- What would a healthy person be doing right now?
- How would a marathoner eat?
- What time would a published author get up (or stay up to) working on their next book?
- What would a Fortune 500 CEO be doing with his time during the day? On weekends?
See, healthy people instinctively know how to make healthy choices about food and exercise because it’s part of who they are. Marathoners know how to eat and train well. Authors know when to write. And CEOs know how to spend their time. This is their identity. It’s not one of their goals.
Stop trying to DO your goals and start BEING the kind of person who already LIVES that life.
The best example of this: After JFK announced the Mission to the Moon, NASA got busy cultivating the kind of atmosphere – throughout the entire corporation – of a team whose business it is to send people to the moon. The story goes that one day in 1961 as JFK was on a tour of the facilities, his entourage came upon a young man mopping floors in the hallways. The President stopped to chat with him, shook his hand, and asked what he did at NASA. The janitor proudly responded, “Sir, I’m helping to put a man on the moon!”
How to make a BHAG
1. Big, Hairy, and Audacious
If your BHAG isn’t huge, it’s just another goal.
- If you think you have a 100% certainty of achieving that goal in a given time frame, then your goal either isn’t big enough (make it bigger), or it isn’t audacious enough (shorten the time frame).
- If you think you have a 10% chance of ever achieving that goal, then it’s far too hairy (make it more focused and specific).
What you want to shoot for is a goal that gives you a 50-75% chance of reaching. It needs to be so big, hairy, and audacious that you need to reach for the stars to achieve it. If your BHAG doesn’t require a significant motivation and sacrifice to achieve, then it’s probably not big enough.
If your BHAG isn’t measurable, it’s just a dream.
- We all have big, hairy, audacious dreams, but the thing that separates dreams from goals is the final step – the concrete evidence – that will prove to ourselves whether or not we’ve achieved that goal.
- And like all good goals, a BHAG should be able to be broken down into smaller, more manageable and measurable goals by which to track your progress.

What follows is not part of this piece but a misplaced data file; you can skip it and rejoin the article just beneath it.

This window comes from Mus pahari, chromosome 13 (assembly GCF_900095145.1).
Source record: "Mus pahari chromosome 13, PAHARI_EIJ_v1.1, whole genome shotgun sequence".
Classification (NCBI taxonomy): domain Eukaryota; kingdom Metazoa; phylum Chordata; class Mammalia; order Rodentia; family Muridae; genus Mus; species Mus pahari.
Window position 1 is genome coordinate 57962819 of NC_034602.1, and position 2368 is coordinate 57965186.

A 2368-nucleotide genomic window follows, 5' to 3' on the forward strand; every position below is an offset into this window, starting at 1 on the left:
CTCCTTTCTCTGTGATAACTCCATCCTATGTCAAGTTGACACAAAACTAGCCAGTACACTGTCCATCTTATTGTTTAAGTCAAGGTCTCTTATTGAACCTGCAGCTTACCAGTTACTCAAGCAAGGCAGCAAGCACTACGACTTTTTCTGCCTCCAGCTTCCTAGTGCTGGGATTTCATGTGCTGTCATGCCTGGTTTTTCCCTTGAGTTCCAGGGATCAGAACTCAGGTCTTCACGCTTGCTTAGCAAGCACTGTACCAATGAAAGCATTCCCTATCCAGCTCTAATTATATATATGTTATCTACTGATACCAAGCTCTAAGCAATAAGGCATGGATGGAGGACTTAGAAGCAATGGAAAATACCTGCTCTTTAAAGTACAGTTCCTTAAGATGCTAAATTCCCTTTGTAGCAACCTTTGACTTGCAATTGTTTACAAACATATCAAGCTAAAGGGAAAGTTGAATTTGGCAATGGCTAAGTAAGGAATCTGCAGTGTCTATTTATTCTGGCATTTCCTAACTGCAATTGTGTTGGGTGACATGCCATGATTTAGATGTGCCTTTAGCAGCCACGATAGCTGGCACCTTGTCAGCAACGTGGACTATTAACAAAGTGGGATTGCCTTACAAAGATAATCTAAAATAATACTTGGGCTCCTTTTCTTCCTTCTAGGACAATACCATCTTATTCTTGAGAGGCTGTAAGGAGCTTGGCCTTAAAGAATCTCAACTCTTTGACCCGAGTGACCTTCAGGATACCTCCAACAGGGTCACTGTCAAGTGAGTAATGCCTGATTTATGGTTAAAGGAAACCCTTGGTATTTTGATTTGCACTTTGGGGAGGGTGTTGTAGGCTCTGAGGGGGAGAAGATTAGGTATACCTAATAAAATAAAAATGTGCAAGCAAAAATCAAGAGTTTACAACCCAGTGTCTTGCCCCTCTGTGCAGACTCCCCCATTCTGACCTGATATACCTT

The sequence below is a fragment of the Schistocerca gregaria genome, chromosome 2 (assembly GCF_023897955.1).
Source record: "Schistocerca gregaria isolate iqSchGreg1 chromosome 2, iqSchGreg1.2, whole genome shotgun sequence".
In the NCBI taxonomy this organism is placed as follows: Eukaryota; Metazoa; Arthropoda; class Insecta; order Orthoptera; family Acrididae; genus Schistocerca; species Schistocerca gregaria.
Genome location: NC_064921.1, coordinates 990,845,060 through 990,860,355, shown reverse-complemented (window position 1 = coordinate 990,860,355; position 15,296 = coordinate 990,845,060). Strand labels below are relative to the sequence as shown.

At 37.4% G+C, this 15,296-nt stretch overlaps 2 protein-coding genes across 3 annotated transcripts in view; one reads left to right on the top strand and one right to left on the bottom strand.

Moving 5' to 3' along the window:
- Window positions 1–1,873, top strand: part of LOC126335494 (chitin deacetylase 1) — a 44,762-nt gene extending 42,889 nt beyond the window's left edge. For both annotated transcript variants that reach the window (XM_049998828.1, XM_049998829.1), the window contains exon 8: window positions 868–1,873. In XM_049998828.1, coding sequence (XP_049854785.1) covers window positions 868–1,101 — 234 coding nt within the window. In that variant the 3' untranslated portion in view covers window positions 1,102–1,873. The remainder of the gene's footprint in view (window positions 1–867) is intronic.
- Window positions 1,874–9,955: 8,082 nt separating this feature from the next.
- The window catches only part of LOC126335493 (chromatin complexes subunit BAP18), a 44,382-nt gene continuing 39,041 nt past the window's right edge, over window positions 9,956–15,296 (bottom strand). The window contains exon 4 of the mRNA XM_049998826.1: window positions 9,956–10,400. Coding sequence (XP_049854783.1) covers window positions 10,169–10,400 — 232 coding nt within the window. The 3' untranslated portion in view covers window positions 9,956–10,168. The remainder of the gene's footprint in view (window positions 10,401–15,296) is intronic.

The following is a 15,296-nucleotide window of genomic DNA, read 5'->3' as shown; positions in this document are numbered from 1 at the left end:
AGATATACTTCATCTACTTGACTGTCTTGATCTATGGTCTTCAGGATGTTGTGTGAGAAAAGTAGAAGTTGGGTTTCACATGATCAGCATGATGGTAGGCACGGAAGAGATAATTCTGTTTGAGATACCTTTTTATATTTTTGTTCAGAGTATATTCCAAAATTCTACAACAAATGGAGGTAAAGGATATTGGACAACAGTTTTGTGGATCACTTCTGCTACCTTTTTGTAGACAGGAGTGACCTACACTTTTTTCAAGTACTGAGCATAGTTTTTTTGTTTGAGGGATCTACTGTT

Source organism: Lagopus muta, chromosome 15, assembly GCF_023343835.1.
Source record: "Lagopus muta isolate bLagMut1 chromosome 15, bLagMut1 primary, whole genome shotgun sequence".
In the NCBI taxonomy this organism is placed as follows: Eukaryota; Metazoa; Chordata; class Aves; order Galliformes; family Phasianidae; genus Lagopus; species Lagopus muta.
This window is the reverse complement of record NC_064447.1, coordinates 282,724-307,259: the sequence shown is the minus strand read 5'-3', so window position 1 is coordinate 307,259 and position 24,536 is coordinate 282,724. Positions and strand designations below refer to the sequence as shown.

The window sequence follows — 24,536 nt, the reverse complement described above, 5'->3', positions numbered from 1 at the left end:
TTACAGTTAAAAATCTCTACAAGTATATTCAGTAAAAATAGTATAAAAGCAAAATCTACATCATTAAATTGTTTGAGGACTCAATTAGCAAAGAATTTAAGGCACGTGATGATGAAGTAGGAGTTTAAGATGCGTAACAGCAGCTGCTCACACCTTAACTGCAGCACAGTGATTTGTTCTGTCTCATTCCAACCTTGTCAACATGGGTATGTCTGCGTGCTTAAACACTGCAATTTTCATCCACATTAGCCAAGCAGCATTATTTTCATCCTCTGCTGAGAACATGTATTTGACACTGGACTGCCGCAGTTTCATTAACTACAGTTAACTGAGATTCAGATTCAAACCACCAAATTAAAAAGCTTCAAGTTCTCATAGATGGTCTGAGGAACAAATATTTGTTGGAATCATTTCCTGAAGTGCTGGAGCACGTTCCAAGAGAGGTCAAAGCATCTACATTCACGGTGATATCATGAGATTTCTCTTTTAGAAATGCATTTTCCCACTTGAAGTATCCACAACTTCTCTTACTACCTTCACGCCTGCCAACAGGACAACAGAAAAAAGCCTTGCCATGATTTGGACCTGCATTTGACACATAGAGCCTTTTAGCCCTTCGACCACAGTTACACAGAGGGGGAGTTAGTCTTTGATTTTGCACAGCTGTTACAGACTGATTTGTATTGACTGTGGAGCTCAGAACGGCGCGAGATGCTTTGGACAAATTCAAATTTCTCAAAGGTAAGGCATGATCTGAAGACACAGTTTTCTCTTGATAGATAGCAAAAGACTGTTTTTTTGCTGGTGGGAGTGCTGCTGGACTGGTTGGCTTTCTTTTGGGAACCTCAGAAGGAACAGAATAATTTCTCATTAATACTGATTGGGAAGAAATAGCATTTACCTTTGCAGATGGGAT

Additionally, like any good goal, a BHAG requires sacrifice. A good mantra to repeat to yourself as you strive for your BHAG is “I live like no one else now so that later I can live like no one else.”
Push yourself to achieve far beyond your current capabilities so that later you can reap the benefits of your labor.
So, what’s my Korean BHAG?
2016 is going to be a big year for us.
- We are planning to be completely debt-free.
- We are planning to have completely finished having children by then.
- My 6-year contract at Jeonju University will be up – so I’ll need to reapply if I choose to.
- We are planning to move into a new apartment.
- My initial goal was to achieve a TOPIK Level 6 by that year.
However, with the new changes to TOPIK (Intermediate and Advanced combined) and the idea of just studying for a test versus practical application of the language, I’m modifying my initial goal to this Big, Hairy, Audacious one:
To be employed in a KOREAN-SPEAKING context in a Korean company by 2016.
I do love my job at Jeonju University now, but teaching only English kind of moves me in the opposite direction. I’d love it if I could stay at Jeonju University, but just transfer to a different department – something that requires speaking Korean, and something more in my field of expertise (like marketing, design, advertising, or computers).
But with this new BHAG and my present reality combined, it means I’m going to have to start living like a Korean-speaker daily from here on out – including talking to our office staff in Korean, my wife in Korean, and our friends in Korean.